How does Rain-X work to help you see better through your windscreen in the rain?

04 October 2011

Question

Here in the states, we have a liquid product called Rain-X. When you spread it on your windshield, then raindrops beat up. Rain-X seems to add an invisible waxy surface to the windshield. If the only light source is directly in front of you as with normal rural night driving, all of the water droplets vanish almost magically. If you drive under a street lamp when the light comes from the side, then you can see the water droplets, but just for a second until the light passes. I assume that Rain-X works by forcing the raindrops to be tiny hemispherical lenses and I'm not sure about the details. Does it use refraction or total internal reflection, or both?

Answer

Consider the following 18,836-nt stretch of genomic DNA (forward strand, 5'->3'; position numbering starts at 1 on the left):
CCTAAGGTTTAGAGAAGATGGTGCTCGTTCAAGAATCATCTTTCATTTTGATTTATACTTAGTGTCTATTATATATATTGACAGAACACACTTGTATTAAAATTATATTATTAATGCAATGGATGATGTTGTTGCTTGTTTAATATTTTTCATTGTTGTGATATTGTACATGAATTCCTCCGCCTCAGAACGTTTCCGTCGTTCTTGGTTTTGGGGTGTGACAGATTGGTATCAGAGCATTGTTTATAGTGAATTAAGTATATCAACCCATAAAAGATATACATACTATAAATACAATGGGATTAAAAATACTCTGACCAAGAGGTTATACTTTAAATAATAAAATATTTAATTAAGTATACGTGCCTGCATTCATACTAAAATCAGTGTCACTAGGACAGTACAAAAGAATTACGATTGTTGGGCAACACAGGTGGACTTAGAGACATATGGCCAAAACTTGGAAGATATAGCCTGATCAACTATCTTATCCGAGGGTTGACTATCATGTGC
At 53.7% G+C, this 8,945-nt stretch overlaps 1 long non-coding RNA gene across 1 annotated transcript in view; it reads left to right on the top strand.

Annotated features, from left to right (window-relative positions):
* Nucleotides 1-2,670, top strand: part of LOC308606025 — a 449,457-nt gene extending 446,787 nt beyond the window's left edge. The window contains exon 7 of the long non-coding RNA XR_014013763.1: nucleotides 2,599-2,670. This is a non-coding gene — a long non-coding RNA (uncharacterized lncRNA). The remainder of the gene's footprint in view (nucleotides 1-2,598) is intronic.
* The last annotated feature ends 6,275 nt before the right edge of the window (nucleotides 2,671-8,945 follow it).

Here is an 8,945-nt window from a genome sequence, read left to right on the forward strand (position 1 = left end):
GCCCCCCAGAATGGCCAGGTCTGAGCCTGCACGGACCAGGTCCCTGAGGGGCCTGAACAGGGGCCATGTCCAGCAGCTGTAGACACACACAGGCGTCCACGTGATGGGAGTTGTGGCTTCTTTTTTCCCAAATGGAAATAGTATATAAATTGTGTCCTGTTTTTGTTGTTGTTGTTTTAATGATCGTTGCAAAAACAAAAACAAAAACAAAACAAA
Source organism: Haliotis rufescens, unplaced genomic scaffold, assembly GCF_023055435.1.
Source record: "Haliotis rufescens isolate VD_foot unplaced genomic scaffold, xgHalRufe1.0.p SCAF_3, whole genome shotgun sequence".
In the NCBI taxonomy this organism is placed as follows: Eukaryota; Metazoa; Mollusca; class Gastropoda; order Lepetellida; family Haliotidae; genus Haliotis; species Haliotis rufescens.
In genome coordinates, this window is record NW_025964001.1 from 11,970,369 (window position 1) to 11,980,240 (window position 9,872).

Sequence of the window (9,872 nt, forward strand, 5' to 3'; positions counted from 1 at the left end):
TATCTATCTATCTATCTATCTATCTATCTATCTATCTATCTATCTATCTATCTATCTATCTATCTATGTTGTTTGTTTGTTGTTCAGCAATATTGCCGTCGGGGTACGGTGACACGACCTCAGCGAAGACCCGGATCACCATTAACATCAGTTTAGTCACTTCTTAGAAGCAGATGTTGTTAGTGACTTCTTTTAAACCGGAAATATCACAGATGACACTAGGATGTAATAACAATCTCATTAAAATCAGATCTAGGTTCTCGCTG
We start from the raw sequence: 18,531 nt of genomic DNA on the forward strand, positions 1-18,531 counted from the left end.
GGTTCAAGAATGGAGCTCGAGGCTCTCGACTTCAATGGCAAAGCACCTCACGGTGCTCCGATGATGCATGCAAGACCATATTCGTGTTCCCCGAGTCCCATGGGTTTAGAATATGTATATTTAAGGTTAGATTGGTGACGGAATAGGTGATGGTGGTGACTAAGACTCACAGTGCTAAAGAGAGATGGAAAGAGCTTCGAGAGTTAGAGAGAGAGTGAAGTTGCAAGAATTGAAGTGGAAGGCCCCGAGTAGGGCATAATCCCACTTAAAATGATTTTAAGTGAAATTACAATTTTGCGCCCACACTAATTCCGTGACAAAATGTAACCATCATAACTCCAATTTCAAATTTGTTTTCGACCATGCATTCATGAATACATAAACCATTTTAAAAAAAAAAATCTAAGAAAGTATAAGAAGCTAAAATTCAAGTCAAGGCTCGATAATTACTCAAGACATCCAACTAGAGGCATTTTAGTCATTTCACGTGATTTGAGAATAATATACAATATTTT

The first thing it's doing is covering your windscreen with something called a fluorosilane. It's basically silicon-oxygen-silicon-oxygen, with fluorines on the side. It's incredibly hydrophobic so the water droplets, instead of forming kind of flattish lenses, form very, very circular things. I think what's going on is they're much, much stronger lenses. So they bring any light to a focus, very, very close to them and then the light spreads out, is evened out all over everywhere. So instead of using a really bright light, you see a kind of a much, much dimmer light and you hardly see them at all. And then probably, when light comes very close to you, something more complicated happens and you get the bright lens.

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